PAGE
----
Latvian cuisine

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Latvian cuisine typically consists of agricultural products, with meat featuring in most main meal dishes. Fish is commonly consumed due to Latvia's location on the east coast of the Baltic Sea.

Latvian cuisine has been influenced by other countries of the Baltic rim.[1] Common ingredients in Latvian recipes are found locally, such as potatoes,[1] wheat, barley, cabbage, onions, eggs and pork. The Latvian cuisine is markedly seasonal - due to pronounced four seasons in the climate of Latvia, each time of the year has its own distinctive products, tastes and flavors. Latvian food is generally quite fatty, and uses few spices.

Meals[edit]

Contemporary Latvians usually eat three meals a day. Breakfast is normally light and usually consists of sandwiches or an omelette, with a drink, often milk. Lunch is eaten from noon to 3 p.m. and tends to be the main meal of the day; as such it can include a variety of foods, and sometimes also soup as an entrée and a dessert. Supper is the last meal of the day, with some choosing to eat another large meal. Consumption of ready-made or frozen meals is now common.[2]

Common foods and dishes[edit]

Latvian cuisine is typical of the Baltic region and, in general, of northern countries. The food is high in butter and fat while staying low in spices except for black pepper, dill or grains/seeds, such as caraway seeds. Latvian cuisine originated from the peasant culture and is strongly based on crops that grow in Latvia's maritime, temperate climate. Rye or wheat, oats, peas, beets, cabbage, pork products and potatoes are the staples. Meat features in most main meal dishes. But fish also is commonly consumed due to Latvia's location on the east coast of the Baltic Sea: smoked and raw fish are quite common. Latvian cuisine offers plenty of varieties of bread and milk products, which are an important part of the cuisine. A lot of popular dishes in contemporary Latvia come directly from other countries, at times as a result of their historical domination. For example dishes adopted from Soviet cuisine include siļķe kažokā (herring and beetroot salad), various dumplings, šašliks (shashlik) and many others.[3]

The most popular alcoholic beverage is beer.[4] A national liquor is Riga Black Balsam.

Milk products[edit]

Caraway cheese is traditionally served on the Latvian festival Jāņi.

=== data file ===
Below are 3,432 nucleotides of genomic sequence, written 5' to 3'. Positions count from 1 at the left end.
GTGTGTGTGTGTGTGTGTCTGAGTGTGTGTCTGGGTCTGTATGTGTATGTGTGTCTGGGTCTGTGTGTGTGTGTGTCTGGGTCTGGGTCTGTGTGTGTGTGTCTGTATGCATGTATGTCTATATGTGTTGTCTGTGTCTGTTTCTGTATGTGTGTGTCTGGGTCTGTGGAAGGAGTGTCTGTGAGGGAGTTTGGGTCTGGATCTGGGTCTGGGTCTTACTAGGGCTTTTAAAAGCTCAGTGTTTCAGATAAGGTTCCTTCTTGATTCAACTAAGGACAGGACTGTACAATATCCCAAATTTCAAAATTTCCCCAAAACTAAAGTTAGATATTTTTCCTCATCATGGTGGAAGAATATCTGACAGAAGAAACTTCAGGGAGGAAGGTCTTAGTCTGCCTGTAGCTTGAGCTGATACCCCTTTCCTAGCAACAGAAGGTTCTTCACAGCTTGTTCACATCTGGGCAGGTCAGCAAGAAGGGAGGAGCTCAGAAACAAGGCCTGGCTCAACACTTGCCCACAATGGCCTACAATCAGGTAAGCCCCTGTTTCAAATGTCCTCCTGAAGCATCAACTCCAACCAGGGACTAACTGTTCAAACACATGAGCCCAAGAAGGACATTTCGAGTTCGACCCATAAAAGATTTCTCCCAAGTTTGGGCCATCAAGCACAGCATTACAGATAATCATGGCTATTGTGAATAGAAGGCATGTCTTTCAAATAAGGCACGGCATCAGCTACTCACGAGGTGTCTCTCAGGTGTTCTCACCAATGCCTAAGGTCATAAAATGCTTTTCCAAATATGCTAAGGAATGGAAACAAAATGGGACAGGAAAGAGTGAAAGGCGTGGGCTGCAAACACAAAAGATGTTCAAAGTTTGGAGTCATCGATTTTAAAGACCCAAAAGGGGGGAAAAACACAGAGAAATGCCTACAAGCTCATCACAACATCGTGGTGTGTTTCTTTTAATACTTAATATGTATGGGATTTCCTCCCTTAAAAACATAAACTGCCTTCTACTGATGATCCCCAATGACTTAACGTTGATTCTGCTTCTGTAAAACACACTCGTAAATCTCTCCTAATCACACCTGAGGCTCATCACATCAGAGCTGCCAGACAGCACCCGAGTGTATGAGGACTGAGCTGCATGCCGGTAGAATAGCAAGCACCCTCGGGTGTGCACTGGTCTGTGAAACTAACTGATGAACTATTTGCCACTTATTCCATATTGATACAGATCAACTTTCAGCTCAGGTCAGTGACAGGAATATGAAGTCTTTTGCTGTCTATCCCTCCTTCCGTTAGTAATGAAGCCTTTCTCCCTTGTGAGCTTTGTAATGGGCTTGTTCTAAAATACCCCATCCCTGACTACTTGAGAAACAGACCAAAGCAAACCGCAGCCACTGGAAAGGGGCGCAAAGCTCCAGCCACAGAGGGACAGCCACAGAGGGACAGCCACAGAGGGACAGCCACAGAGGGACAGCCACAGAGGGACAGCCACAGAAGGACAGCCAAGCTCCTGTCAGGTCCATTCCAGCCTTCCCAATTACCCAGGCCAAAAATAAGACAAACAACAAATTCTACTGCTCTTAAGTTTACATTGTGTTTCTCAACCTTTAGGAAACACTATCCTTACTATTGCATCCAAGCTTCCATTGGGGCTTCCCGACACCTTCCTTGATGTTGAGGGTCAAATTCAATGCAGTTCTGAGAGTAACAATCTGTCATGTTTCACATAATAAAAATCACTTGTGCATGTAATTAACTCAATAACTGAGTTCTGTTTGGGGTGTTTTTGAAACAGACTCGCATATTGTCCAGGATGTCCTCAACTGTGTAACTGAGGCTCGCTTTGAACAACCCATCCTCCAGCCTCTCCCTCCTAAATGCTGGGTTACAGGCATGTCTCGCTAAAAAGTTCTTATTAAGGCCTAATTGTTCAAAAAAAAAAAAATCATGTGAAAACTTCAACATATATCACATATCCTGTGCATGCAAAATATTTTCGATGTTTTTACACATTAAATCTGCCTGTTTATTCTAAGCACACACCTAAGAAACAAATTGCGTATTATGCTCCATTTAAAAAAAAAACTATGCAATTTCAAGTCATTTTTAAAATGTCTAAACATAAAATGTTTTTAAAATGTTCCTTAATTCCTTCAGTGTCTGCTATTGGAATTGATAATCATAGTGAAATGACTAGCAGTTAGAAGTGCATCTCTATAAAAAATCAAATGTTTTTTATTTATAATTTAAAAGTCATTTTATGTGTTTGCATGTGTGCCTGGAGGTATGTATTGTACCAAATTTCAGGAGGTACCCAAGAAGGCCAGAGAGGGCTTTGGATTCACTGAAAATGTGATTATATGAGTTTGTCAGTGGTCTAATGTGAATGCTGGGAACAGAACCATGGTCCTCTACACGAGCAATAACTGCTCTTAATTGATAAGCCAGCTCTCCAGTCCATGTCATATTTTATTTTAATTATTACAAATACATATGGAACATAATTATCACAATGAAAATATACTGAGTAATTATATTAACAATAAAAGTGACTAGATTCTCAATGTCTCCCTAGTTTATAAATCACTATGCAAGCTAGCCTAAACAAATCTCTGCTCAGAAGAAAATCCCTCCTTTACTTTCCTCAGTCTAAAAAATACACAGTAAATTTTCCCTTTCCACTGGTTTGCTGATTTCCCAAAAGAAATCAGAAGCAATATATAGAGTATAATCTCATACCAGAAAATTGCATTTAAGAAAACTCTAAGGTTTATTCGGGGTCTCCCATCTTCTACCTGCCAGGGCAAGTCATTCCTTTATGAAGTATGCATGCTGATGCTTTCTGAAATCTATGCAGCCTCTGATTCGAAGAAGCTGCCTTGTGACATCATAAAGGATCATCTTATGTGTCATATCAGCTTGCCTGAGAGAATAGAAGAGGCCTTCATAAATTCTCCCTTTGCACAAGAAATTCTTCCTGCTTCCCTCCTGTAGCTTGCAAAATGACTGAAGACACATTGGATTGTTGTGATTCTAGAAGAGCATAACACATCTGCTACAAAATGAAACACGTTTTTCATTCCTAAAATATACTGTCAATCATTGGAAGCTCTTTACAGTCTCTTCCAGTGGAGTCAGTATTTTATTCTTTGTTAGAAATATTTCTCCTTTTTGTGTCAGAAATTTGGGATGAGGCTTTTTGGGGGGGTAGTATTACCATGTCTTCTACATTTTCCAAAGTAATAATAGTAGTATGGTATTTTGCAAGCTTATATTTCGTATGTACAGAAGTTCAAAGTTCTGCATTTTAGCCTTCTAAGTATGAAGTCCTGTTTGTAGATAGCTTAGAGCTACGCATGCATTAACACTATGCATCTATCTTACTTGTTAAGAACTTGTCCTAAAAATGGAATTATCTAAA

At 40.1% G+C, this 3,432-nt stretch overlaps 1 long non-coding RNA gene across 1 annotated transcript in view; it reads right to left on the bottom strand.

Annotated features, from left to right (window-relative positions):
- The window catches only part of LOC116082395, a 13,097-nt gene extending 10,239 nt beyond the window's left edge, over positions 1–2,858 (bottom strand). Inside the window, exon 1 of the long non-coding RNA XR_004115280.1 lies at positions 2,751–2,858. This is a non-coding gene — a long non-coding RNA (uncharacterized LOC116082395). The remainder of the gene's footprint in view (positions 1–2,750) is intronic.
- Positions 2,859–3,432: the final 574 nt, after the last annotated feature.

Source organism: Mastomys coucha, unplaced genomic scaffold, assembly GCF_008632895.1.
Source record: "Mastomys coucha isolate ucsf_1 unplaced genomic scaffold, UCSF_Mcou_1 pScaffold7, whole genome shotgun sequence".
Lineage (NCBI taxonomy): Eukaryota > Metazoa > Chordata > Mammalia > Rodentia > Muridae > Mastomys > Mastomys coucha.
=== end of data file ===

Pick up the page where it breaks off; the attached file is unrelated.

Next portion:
Latvia is much richer in milk products than other Western countries. Biezpiens (cottage cheese), skābais krējums (sour cream), rūgušpiens (soured milk) and a lot of varieties of cheeses with different flavors are available. A cheese similar to smoked gouda, but softer, is the cheapest and, arguably, tastiest variety.[clarification needed] There are various tastes available for purchase in most grocery stores. A Latvian specialty is the biezpiena sieriņš, which is pressed cottage cheese with a sweet taste (the most popular manufacturers of the snack are Kārums and Baltais). A traditional Latvian cheese is Jāņu siers (caraway cheese); this is traditionally served during the celebration of Jāņi or midsummer.

Soups[edit]

Soups are commonly made with vegetables and broth or milk. Noodle soup, beet soup, sorrel soup and nettle soup are also consumed by Latvians.[1][5] A traditional Latvian dessert is maizes zupa (literally "bread soup"), which is the sweet soup made from rye bread, whipped cream and fruits.

Breads[edit]

Rupjmaize is a dark bread made from rye, and is considered a national staple.[6]

Pīrādziņi are buns filled with bacon and onion. Kliņģeris is a sweet pretzel-shaped bread that is usually served as a dessert on special occasions, such as name day. Sklandrausis (or sklandu rausis) is traditional dish in Latvian cuisine which has a Livonian origin; it's a sweet pie, made of rye dough and filled with potato and carrot paste and seasoned with caraway.

Mushrooms[edit]

Latvia has ancient traditions involving edible mushrooms. Picking wild mushrooms is very popular in autumn. Modern as well as traditional mushroom preparation is very popular. There are around 4100 mushroom species in Latvia, 1100 of those are cup mushrooms. About ¼ of these are edible. The most popular edible ones are various Boletus and Cantharellus. [7]

Gallery[edit]

See also[edit]

References[edit]

  1. ^ a b c "Latvian Cuisine." Archived October 11, 2011, at the Wayback Machine. Latvian Institute. Accessed September 2011.
  2. ^ "The Cuisine of Latvia" (PDF). Latvijas Institūts. 2004. Retrieved 26 May 2012. 
  3. ^ https://latvijasvirtuve.wordpress.com/. Retrieved 20 April 2017.  Missing or empty |title= (help)
  4. ^ "Latvijā visvairāk dzer alu un šnabi" (in Latvian). 10 February 2008. Retrieved 12 November 2015. 
  5. ^ "Typical Latvian Food and Drink Recipes." Li.lv. Accessed September 2011.
  6. ^ BBC - Eurovision Song Contest - Guide to Latvia, BBC[dead link]
  7. ^ http://www.celotajs.lv/en/c/tour/spec/mushrooming?d=grp. Retrieved 20 April 2017.  Missing or empty |title= (help)

External links[edit]